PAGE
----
throbber
(Slip Opinion)
`
`
`
` OCTOBER TERM, 2012
`
`
`Syllabus
`
`1
`
` NOTE: Where it is feasible, a syllabus (headnote) will be released, as is
`
`
`
` being done in connection with this case, at the time the opinion is issued.
`
`
`
` The syllabus constitutes no part of the opinion of the Court but has been
`
` prepared by the Reporter of Decisions for the convenience of the reader.
`
` See United States v. Detroit Timber & Lumber Co., 200 U. S. 321, 337.
`
`
`SUPREME COURT OF THE UNITED STATES
`
`
`
` Syllabus
`
`UNIVERSITY OF TEXAS SOUTHWESTERN MEDICAL
`CENTER v. NASSAR
`
`CERTIORARI TO THE UNITED STATES COURT OF APPEALS FOR
`
`THE FIFTH CIRCUIT
`
` No. 12–484. Argued April 24, 2013—Decided June 24, 2013
`
` Petitioner, a university medical center (University) that is part of the
`
`
`University of Texas system, specializes in medical education. It has
`an affiliation agreement with Parkland Memorial Hospital (Hospi-
`tal), which requires the Hospital to offer vacant staff physician posts
`to University faculty members. Respondent, a physician of Middle
`
`Eastern descent who was both a University faculty member and a
`
`
`Hospital staff physician, claimed that Dr. Levine, one of his supervi-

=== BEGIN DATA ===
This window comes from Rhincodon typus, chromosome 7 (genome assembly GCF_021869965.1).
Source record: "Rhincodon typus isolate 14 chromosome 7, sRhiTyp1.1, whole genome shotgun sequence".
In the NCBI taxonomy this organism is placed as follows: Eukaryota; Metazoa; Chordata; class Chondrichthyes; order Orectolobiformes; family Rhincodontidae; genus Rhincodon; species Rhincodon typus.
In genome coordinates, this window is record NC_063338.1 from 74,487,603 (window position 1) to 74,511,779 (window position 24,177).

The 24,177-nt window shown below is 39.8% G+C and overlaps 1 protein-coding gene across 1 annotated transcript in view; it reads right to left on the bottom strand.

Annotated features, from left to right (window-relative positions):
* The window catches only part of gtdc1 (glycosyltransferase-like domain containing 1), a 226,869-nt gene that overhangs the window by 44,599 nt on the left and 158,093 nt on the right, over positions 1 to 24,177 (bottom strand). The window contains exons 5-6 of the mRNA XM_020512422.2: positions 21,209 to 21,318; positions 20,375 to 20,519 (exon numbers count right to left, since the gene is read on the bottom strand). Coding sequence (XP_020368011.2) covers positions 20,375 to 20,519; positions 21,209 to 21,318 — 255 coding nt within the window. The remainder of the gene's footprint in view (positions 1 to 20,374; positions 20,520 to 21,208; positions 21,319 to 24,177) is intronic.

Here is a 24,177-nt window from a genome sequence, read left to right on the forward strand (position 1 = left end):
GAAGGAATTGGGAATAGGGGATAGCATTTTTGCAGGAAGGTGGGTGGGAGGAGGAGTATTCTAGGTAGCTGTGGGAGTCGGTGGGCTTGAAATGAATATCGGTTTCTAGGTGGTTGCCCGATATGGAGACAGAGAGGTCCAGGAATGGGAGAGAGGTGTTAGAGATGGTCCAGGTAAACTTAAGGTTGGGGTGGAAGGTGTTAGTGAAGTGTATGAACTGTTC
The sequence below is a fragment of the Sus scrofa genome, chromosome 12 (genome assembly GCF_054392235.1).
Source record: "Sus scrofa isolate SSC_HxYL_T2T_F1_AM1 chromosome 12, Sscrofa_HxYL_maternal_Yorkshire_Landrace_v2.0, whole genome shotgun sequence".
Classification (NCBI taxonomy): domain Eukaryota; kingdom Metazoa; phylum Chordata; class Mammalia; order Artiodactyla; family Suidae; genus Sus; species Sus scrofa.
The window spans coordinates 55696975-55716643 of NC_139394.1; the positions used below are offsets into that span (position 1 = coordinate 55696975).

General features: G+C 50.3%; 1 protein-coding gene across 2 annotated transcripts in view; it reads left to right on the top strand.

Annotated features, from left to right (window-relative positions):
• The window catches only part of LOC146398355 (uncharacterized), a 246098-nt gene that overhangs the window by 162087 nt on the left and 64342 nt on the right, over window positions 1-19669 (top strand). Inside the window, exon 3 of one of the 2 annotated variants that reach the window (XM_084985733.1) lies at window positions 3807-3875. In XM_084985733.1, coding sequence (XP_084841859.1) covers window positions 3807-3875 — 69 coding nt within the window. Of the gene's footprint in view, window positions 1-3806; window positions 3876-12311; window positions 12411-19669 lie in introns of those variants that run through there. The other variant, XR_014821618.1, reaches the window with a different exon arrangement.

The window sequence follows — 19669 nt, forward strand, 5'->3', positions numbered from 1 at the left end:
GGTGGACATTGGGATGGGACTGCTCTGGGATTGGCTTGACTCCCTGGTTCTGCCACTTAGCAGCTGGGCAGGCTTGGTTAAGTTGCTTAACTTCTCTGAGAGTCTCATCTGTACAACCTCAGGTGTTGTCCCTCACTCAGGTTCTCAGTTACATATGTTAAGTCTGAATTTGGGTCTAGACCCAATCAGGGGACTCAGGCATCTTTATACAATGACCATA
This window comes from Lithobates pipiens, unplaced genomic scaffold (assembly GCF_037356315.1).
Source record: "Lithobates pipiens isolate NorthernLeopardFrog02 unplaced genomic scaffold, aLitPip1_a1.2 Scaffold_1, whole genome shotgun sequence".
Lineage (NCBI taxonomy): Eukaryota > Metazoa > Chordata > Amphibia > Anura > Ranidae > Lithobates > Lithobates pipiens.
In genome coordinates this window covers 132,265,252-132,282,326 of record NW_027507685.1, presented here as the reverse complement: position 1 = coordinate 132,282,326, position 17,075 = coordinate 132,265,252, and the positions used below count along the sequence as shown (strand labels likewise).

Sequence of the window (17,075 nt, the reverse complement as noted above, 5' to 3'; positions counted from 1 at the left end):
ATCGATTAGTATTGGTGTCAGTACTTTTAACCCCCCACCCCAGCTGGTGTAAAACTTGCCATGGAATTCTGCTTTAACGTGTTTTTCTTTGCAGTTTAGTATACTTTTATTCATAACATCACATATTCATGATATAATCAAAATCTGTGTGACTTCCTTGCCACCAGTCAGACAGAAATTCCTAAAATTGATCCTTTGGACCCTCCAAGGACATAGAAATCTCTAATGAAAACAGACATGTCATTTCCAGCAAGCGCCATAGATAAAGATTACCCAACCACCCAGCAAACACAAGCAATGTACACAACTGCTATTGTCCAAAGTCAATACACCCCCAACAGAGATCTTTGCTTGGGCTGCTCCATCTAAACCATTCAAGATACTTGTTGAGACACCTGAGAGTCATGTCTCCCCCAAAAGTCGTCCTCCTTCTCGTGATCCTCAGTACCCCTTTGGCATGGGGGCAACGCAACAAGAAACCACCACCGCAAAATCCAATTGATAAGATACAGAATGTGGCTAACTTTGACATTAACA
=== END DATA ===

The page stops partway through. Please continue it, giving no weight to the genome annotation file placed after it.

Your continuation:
`sors at the University, was biased against him on account of his reli-
`gion and ethnic heritage. He complained to Dr. Fitz, Levine’s super-
`
`
`visor. But after he arranged to continue working at the Hospital
`without also being on the University’s faculty, he resigned his teach-
`ing post and sent a letter to Fitz and others, stating that he was leav-
`
`ing because of Levine’s harassment. Fitz, upset at Levine’s public
`
`humiliation and wanting public exoneration for her, objected to the
`Hospital’s job offer, which was then withdrawn. Respondent filed
`
`suit, alleging two discrete Title VII violations. First, he alleged that
`Levine’s racially and religiously motivated harassment had resulted
`in his constructive discharge from the University, in violation of 42